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Question and Answer

Challenges with Mounting/Laminating

by Jeff Peterson

November-December, 2000
Mounting/laminating can be found in many graphic finishing shops. The market for interesting, attention-getting P.O.P. and counter displays continues to grow (see Success Story on page 49 of this issue). InsideFinishing has compiled a few of the challenges mounting/laminating creates for finishers and has called upon a couple of experts in the field to discuss solutions to potential problem areas.

Why and how do litho laminated sheets warp and what can be done to control it?

Warping occurs when there is a difference in moisture content, temperature, and relative humidity within the sheets to be processed. Both the printed sheet and the substrate it is mounted to contain fiber. All fiber will “swell” or “grow” as moisture is absorbed into the material. The direction of growth will generally be opposite of the grain direction. In other words, the fiber will generally swell more in the width direction than in the length direction. The dryness or wetness of the substrate will affect the degree of warp because moisture will absorb faster or slower depending on the condition of the sheet. It is recommended to test the raw materials to identify the humidity or moisture content of the materials before they are run on the mounter. This will help to understand the acceptable range of good materials.

The way to reduce warp is to introduce as little moisture as possible into the sheets. The adhesive should contain as high of a solid content as possible while still providing adequate adhesion and metering satisfactorily. The adhesive should be metered to a very thin film and should be introduced only to the flute tips if laminating or to the printed sheet if mounting or labeling. Newer laminating equipment in the market will allow the sheets to be run with the flutes through the machine which is a better method for applying adhesive - to the flute tips only. When flutes are run across the machine, adhesive is wiped by the flute tips and actually will be plowed between the flutes and more moisture than necessary will be applied.

When labeling or mounting printed sheets (normally 70# or 80# litho stock) to double-faced corrugated, the adhesive used is normally a dextrin adhesive. This adhesive should be metered as thin as possible while still producing a good adhesion to the substrate. Applying the adhesive to the label (printed sheet) is generally the most efficient method for minimizing warp. When the adhesive is applied to the substrate, more adhesive is required to keep the surface wet before the label is applied, thus more moisture is introduced because the substrate is more absorbent than the printed sheet.

The following are additional tips to help reduce the possibility of warped sheets:

  • Provide at least 48 hours for the sheets to adjust to the factory conditions before mounting/laminating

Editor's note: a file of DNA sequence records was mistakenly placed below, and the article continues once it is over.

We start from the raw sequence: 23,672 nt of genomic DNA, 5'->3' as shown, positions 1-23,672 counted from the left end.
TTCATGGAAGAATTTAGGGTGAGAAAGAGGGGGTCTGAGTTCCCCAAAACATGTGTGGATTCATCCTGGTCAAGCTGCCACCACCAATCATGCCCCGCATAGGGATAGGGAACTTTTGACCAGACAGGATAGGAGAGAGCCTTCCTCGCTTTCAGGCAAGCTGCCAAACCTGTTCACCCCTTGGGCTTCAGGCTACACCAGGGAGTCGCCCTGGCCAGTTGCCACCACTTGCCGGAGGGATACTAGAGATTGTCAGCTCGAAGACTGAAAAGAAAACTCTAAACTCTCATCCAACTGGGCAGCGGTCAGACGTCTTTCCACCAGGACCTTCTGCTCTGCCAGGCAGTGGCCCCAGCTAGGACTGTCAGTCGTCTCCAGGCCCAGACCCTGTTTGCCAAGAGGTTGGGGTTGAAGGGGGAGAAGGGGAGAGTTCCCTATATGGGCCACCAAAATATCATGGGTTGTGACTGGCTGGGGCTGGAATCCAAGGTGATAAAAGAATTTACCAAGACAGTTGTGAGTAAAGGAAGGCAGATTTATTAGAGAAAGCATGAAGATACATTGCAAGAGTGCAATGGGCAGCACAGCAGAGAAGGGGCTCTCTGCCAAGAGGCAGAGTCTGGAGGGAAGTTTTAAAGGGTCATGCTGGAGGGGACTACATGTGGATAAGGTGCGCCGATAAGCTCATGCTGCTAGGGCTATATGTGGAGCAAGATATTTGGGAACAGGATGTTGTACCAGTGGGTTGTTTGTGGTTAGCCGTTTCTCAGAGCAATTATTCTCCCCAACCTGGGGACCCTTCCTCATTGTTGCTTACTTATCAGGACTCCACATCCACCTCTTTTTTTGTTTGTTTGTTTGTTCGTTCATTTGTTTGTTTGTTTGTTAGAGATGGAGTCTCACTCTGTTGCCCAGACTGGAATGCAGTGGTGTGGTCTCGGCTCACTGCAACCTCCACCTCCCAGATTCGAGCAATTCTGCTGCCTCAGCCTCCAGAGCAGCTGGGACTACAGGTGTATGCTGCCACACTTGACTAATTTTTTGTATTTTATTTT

• Have the sheets come to you shrink wrapped and do not unpack until the time for mounting
  • If partial loads are to be run, repack the unused sheets immediately
  • If possible, ask your supplier to supply materials within a set moisture content range
  • Flip the final mounted product over after it has come out of the machine to help break the warp as the product cures
  • Run the printed sheets grain across the machine and run the grain of the substrate that it mounts to the opposite way

How can bubbles and/or blisters be controlled with laminated/mounted sheets?

Blistering can occur when the mounted sheets have sufficient glue coverage yet there is not immediate adhesion across the entire surface. This can be caused when there is heavy ink coverage in different areas of the printed sheet. The heavier areas of ink will be drier and will absorb more moisture, causing those specific areas to grow or swell. Differing moisture content across the label, heavy coatings, and overall poor surface wetability can also contribute to blistering or bubbling. Another term for blistering is tunneling. Tunneling occurs when a bubble at the edge of the sheet moves toward the center as the product sits. This is usually caused by poor storage and/or wrapping of the printed sheets. Moisture in the atmosphere is absorbed into the pile and will only penetrate the first few inches into the side of the pile, thus absorption will be different throughout the sheets and fibers will grow at different rates.

Curing blisters or bubbles can sometimes be solved by using a more aggressive adhesive that will bind the sheets together faster, so the fiber in the sheet does not have time to swell. On the other hand, if the cause of the bubbles is heavy ink or coating coverage, you may want to consider using a dextrin adhesive, and then stack the materials under weight. The blisters will work out as the glue sets up. A dextrin adhesive dries slower so the set-up time is not too quick. A fast drying glue can sometimes lock in the bubbles. As you can see, these two suggestions depict opposite extremes for addressing the problem. Your specific application will determine the best choice.

To help decrease the possibility of tunneling, as discussed earlier, when the printed sheets are exposed before mounting, it is suggested to break the sheets down into small stacks, which can adjust more readily to the factory environment.

As in most situations, it is always recommended to contact the manufacturer or distributor of your machine when having a specific problem on press. However, warping and blistering are two very common challenges that, in many cases, can be worked out by the operator with the proper tools and information.

InsideFinishing would like to thank Tom Davies of Automatän (715-341-6501) and Tim Nells of Diamond Machinery Company (440-286-4969) for their assistance with this article.